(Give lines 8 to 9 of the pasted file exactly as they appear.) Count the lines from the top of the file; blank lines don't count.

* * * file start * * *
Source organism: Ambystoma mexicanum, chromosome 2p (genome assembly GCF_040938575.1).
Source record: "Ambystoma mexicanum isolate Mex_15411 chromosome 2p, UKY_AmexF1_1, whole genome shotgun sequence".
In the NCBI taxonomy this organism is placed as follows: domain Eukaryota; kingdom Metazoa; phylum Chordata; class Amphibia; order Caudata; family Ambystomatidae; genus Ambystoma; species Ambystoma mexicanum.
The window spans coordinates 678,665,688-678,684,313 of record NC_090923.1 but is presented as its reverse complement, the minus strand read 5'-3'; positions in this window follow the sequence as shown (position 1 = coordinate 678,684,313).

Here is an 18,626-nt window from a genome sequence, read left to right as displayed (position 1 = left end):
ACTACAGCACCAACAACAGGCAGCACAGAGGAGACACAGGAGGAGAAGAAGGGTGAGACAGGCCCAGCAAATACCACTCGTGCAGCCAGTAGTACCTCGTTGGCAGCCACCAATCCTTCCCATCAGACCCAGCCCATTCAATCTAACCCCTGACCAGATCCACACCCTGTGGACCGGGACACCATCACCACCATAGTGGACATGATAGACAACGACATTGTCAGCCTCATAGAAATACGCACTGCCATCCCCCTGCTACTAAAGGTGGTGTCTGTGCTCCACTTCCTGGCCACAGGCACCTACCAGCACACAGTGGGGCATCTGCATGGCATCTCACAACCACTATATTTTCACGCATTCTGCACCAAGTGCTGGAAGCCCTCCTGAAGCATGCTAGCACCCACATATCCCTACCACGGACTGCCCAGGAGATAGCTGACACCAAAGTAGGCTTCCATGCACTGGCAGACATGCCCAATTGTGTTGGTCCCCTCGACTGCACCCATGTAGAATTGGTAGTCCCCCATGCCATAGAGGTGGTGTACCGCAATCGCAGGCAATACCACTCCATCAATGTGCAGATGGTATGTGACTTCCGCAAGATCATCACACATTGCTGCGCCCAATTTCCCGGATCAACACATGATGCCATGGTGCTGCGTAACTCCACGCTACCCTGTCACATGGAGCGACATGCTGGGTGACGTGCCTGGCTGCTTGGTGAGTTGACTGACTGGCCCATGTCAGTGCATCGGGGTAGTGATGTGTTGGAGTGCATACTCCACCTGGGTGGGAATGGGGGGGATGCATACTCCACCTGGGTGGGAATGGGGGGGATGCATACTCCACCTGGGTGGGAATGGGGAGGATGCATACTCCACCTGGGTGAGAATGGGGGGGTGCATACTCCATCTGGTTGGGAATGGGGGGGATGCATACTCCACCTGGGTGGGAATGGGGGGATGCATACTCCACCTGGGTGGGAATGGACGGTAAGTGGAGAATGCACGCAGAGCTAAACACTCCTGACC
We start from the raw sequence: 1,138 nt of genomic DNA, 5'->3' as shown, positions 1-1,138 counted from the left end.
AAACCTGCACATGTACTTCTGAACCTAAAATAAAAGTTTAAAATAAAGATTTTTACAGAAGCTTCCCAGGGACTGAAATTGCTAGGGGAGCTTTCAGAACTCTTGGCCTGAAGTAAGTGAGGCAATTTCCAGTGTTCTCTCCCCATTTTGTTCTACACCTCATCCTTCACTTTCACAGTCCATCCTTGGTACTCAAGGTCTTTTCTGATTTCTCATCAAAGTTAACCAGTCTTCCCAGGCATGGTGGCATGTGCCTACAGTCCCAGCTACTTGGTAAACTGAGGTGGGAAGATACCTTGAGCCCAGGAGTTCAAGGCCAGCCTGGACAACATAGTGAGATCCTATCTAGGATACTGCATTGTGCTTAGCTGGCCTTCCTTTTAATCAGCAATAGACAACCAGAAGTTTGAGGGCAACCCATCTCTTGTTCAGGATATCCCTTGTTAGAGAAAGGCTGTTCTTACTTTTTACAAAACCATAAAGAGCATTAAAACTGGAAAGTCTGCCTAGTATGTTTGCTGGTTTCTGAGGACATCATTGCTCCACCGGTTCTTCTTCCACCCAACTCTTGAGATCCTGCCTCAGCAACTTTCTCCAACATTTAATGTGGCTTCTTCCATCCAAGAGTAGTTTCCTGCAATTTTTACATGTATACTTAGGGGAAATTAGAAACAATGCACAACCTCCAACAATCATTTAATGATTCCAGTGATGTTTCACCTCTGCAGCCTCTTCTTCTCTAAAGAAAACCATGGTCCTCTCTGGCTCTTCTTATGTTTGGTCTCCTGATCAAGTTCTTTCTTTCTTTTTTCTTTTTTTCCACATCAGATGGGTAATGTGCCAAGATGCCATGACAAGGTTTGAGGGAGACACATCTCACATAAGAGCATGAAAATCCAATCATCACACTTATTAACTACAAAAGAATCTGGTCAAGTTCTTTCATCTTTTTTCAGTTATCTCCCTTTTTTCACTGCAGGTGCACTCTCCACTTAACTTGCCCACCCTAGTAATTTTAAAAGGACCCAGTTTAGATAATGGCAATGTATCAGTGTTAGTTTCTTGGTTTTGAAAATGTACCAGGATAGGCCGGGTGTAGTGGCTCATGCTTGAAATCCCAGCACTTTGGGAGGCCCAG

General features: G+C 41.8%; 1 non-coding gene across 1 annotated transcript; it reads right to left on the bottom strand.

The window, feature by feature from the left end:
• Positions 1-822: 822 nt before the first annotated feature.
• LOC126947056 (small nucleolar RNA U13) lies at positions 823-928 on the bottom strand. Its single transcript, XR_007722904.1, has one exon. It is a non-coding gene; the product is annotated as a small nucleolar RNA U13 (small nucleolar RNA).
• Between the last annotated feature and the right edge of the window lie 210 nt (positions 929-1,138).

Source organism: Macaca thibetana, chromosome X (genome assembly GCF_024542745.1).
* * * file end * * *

AAACCTGCACATGTACTTCTGAACCTAAAATAAAAGTTTAAAATAAAGATTTTTACAGAAGCTTCCCAGGGACTGAAATTGCTAGGGGAGCTTTCAGAACTCTTGGCCTGAAGTAAGTGAGGCAATTTCCAGTGTTCTCTCCCCATTTTGTTCTACACCTCATCCTTCACTTTCACAGTCCATCCTTGGTACTCAAGGTCTTTTCTGATTTCTCATCAAAGTTAACCAGTCTTCCCAGGCATGGTGGCATGTGCCTACAGTCCCAGCTACTTGGTAAACTGAGGTGGGAAGATACCTTGAGCCCAGGAGTTCAAGGCCAGCCTGGACAACATAGTGAGATCCTATCTAGGATACTGCATTGTGCTTAGCTGGCCTTCCTTTTAATCAGCAATAGACAACCAGAAGTTTGAGGGCAACCCATCTCTTGTTCAGGATATCCCTTGTTAGAGAAAGGCTGTTCTTACTTTTTACAAAACCATAAAGAGCATTAAAACTGGAAAGTCTGCCTAGTATGTTTGCTGGTTTCTGAGGACATCATTGCTCCACCGGTTCTTCTTCCACCCAACTCTTGAGATCCTGCCTCAGCAACTTTCTCCAACATTTAATGTGGCTTCTTCCATCCAAGAGTAGTTTCCTGCAATTTTTACATGTATACTTAGGGGAAATTAGAAACAATGCACAACCTCCAACAATCATTTAATGATTCCAGTGATGTTTCACCTCTGCAGCCTCTTCTTCTCTAAAGAAAACCATGGTCCTCTCTGGCTCTTCTTATGTTTGGTCTCCTGATCAAGTTCTTTCTTTCTTTTTTCTTTTTTTCCACATCAGATGGGTAATGTGCCAAGATGCCATGACAAGGTTTGAGGGAGACACATCTCACATAAGAGCATGAAAATCCAATCATCACACTTATTAACTACAAAAGAATCTGGTCAAGTTCTTTCATCTTTTTTCAGTTATCTCCCTTTTTTCACTGCAGGTGCACTCTCCACTTAACTTGCCCACCCTAGTAATTTTAAAAGGACCCAGTTTAGATAATGGCAATGTATCAGTGTTAGTTTCTTGGTTTTGAAAATGTACCAGGATAGGCCGGGTGTAGTGGCTCATGCTTGAAATCCCAGCACTTTGGGAGGCCCAG

General features: G+C 41.8%; 1 non-coding gene across 1 annotated transcript; it reads right to left on the bottom strand.